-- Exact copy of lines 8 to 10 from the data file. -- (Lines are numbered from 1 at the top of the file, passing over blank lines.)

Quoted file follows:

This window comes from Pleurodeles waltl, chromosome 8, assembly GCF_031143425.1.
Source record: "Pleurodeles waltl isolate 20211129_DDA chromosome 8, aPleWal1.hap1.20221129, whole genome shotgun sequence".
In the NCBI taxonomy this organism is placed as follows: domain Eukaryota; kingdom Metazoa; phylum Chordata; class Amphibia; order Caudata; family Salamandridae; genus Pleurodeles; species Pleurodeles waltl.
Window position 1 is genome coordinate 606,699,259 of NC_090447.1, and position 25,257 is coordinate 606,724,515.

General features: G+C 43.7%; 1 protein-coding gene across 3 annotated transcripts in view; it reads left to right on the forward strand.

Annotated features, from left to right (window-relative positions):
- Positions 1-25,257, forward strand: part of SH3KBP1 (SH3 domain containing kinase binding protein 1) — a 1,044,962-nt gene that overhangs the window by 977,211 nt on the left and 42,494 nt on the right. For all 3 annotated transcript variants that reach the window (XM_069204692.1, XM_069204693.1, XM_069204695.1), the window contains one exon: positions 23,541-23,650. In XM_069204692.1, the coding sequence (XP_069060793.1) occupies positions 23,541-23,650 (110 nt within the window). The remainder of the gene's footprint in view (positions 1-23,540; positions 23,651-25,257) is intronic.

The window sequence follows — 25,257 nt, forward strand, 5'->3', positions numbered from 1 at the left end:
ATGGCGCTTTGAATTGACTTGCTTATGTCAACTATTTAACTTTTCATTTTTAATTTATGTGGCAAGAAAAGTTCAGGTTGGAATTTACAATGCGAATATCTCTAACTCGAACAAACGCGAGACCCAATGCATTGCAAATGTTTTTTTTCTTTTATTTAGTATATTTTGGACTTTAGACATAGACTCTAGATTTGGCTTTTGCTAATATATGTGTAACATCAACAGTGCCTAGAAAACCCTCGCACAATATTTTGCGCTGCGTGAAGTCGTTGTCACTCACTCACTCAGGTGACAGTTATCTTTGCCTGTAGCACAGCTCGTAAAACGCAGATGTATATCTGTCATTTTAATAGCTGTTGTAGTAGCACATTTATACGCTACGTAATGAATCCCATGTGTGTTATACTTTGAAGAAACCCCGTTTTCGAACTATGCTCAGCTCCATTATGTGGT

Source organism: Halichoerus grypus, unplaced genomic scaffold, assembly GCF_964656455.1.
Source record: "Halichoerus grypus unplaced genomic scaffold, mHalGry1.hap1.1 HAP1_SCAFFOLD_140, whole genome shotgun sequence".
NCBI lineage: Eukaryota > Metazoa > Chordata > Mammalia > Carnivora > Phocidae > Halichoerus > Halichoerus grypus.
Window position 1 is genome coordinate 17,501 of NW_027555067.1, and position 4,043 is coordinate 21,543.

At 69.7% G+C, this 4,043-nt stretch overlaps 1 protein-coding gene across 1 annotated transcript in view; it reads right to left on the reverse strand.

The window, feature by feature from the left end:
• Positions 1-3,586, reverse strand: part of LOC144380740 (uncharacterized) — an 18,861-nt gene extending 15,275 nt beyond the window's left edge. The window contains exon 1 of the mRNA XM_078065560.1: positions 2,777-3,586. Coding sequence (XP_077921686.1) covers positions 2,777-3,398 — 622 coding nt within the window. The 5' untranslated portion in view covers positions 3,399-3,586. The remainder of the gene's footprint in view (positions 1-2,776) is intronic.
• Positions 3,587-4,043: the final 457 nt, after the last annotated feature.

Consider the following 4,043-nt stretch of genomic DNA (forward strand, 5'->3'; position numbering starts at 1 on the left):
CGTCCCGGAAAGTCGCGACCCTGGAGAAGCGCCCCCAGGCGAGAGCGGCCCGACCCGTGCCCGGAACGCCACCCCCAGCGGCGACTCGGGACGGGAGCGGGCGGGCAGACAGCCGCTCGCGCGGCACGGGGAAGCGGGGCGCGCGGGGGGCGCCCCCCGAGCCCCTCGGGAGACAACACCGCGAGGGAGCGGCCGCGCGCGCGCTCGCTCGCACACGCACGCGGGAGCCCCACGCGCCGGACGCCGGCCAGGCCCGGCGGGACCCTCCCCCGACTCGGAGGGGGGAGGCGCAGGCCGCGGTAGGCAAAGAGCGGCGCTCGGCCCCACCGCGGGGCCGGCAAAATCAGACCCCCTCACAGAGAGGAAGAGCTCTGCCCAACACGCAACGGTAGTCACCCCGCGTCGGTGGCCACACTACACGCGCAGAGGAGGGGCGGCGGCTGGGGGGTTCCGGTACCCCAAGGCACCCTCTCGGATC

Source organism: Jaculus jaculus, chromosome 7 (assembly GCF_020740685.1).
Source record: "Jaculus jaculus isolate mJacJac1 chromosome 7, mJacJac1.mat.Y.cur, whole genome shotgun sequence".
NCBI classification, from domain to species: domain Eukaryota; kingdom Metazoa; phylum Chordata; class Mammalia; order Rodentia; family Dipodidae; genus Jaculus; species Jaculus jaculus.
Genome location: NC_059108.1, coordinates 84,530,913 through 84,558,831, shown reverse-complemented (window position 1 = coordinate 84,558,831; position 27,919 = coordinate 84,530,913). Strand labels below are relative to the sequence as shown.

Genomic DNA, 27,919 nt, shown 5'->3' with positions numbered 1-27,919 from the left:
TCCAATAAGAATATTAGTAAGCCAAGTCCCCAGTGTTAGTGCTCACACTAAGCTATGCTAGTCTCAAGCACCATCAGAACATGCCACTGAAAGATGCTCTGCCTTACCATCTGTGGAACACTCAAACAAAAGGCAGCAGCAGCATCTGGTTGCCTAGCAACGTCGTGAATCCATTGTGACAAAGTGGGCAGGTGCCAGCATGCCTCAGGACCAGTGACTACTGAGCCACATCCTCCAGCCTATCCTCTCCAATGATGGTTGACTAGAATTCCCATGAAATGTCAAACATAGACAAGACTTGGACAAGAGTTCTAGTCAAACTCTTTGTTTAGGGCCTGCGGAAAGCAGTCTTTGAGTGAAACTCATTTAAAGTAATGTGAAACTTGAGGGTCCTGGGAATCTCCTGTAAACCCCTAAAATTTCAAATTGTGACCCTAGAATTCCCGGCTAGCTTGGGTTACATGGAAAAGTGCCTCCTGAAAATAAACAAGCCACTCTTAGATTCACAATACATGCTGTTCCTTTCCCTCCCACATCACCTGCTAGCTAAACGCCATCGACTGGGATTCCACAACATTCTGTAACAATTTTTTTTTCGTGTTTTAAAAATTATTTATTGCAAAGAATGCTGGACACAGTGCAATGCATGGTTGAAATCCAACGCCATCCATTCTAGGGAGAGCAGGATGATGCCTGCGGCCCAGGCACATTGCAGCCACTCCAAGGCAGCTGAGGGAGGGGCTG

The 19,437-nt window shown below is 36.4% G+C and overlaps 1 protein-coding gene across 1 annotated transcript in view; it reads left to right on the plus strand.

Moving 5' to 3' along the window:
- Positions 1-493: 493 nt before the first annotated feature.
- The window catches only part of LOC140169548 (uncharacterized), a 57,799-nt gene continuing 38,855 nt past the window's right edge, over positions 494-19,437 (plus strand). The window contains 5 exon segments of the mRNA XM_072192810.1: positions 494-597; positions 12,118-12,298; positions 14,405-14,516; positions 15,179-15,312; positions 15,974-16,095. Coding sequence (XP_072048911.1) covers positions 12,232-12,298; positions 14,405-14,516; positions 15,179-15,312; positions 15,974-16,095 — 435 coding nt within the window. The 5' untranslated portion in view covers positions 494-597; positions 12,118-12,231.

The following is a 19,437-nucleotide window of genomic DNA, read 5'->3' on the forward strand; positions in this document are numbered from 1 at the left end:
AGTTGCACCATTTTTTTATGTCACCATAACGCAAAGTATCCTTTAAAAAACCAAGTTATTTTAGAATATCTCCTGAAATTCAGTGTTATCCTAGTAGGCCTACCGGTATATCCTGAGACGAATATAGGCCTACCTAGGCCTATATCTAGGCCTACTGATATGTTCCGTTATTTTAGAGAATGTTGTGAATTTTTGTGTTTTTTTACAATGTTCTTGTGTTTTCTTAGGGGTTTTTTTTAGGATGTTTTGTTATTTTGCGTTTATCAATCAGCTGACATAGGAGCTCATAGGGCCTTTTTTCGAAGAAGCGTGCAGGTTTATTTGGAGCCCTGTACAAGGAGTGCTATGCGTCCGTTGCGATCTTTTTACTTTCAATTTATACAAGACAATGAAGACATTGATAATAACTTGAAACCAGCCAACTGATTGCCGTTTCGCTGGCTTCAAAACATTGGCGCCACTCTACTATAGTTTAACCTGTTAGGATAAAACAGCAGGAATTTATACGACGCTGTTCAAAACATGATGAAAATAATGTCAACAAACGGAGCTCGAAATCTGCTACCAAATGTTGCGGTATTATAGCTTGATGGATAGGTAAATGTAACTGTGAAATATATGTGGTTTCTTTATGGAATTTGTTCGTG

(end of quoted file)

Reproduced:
The window sequence follows — 25,257 nt, forward strand, 5'->3', positions numbered from 1 at the left end:
ATGGCGCTTTGAATTGACTTGCTTATGTCAACTATTTAACTTTTCATTTTTAATTTATGTGGCAAGAAAAGTTCAGGTTGGAATTTACAATGCGAATATCTCTAACTCGAACAAACGCGAGACCCAATGCATTGCAAATGTTTTTTTTCTTTTATTTAGTATATTTTGGACTTTAGACATAGACTCTAGATTTGGCTTTTGCTAATATATGTGTAACATCAACAGTGCCTAGAAAACCCTCGCACAATATTTTGCGCTGCGTGAAGTCGTTGTCACTCACTCACTCAGGTGACAGTTATCTTTGCCTGTAGCACAGCTCGTAAAACGCAGATGTATATCTGTCATTTTAATAGCTGTTGTAGTAGCACATTTATACGCTACGTAATGAATCCCATGTGTGTTATACTTTGAAGAAACCCCGTTTTCGAACTATGCTCAGCTCCATTATGTGGT

Source organism: Halichoerus grypus, unplaced genomic scaffold, assembly GCF_964656455.1.